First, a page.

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Termination upheld for Health Canada worker who threatened boss with violence after leave request denied

by HR Law Canada

The Federal Public Sector Labour Relations and Employment Board (FPSLREB) has upheld the dismissal of a Health Canada employee who threatened violence towards her manager following the refusal of a leave request.

In July 2014, following her manager’s refusal, S.W. wrote an email to her bargaining agent representative indicating that one day soon she would “snap” and commit violence towards her manager.

S.W., who worked with Health Canada from 2002 until 2014, was terminated following an internal investigation and disciplinary hearing prompted by the concerning email. The Board, re-examining the case, saw no reason to reverse the termination, noting the severity of the threat made by the employee.

In the judicial review, arguments were presented concerning the admissibility of an affidavit considered “fresh evidence” by the S.W. However, the court found the material was not new and dismissed the motion.

The standard applied in reviewing the Board’s decision was based on reasonableness, with the Supreme Court of Canada’s criteria highlighting that “a reasonable decision is one that is based on an internally coherent and rational chain of analysis,” as underscored in the 2019 Vavilov ruling. The court also examined the fairness of the Board’s process, ultimately finding the decision and procedure fair.

The Board utilized a well-established framework to determine the justification for the applicant’s termination, looking into whether there were grounds for discipline and if the penalty imposed was appropriate.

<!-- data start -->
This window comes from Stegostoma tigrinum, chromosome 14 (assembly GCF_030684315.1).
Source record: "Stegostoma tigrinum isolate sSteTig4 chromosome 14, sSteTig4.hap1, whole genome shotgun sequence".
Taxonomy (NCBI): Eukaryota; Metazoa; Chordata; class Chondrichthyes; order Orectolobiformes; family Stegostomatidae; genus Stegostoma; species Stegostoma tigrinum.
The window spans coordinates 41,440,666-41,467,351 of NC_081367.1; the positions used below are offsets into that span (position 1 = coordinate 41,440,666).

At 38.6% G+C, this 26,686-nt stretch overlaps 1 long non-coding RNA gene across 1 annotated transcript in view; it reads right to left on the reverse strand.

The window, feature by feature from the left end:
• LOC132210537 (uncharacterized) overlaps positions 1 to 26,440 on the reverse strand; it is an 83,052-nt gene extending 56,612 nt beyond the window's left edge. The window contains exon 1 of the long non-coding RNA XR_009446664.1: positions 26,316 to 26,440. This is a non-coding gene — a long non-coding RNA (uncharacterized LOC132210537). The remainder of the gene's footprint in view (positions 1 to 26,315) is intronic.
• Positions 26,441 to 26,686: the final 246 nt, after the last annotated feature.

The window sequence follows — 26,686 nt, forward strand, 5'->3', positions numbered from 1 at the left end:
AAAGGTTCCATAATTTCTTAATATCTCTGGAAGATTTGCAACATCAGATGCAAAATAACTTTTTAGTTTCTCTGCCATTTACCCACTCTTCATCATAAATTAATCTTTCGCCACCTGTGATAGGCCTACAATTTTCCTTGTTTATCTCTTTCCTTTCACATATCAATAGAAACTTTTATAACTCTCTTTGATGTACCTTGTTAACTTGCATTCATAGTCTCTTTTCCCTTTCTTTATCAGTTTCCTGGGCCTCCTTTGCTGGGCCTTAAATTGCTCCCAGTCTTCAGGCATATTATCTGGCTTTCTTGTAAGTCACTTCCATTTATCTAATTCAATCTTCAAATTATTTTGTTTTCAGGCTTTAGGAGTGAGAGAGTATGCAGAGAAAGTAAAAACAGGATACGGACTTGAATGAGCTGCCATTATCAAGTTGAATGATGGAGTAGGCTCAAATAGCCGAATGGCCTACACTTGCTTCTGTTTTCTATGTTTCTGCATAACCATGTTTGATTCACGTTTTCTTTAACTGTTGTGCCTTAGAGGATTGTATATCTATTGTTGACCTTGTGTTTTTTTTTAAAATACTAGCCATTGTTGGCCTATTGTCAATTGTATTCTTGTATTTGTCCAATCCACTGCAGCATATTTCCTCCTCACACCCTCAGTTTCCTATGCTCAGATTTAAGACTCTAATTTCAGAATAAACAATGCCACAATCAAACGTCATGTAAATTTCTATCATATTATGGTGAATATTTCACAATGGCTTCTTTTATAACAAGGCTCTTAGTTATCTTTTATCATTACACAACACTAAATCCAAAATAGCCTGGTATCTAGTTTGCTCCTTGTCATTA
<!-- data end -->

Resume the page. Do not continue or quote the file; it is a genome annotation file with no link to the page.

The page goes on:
Despite S.W.’s acknowledgment of misconduct, she contended her actions were influenced by workplace bullying and harassment. The Board considered these factors but noted a lack of medical evidence to significantly mitigate the threat’s severity, stating, “the Board could ‘only go so far’ in assigning weight…without medical evidence of a diminished mental state.”

Moreover, the court found no errors in the Board’s approach to the applicant’s procedural fairness arguments, noting that she was represented by counsel and had a full chance to respond during the proceedings.

S.W.’s request for anonymity in the decision was also denied based on the open court principle, a decision that the reviewing court upheld.

In conclusion, the applicant’s attempt to overturn her termination has been rejected, with the court finding no basis for intervention in the Board’s reasoned and transparent decision-making process. The court dismissed the application for judicial review, and as the respondent Attorney General of Canada withdrew their request for costs, none will be awarded.

For more information, see Wepruk v. Canada (Attorney General), 2024 FCA 55 (CanLII)

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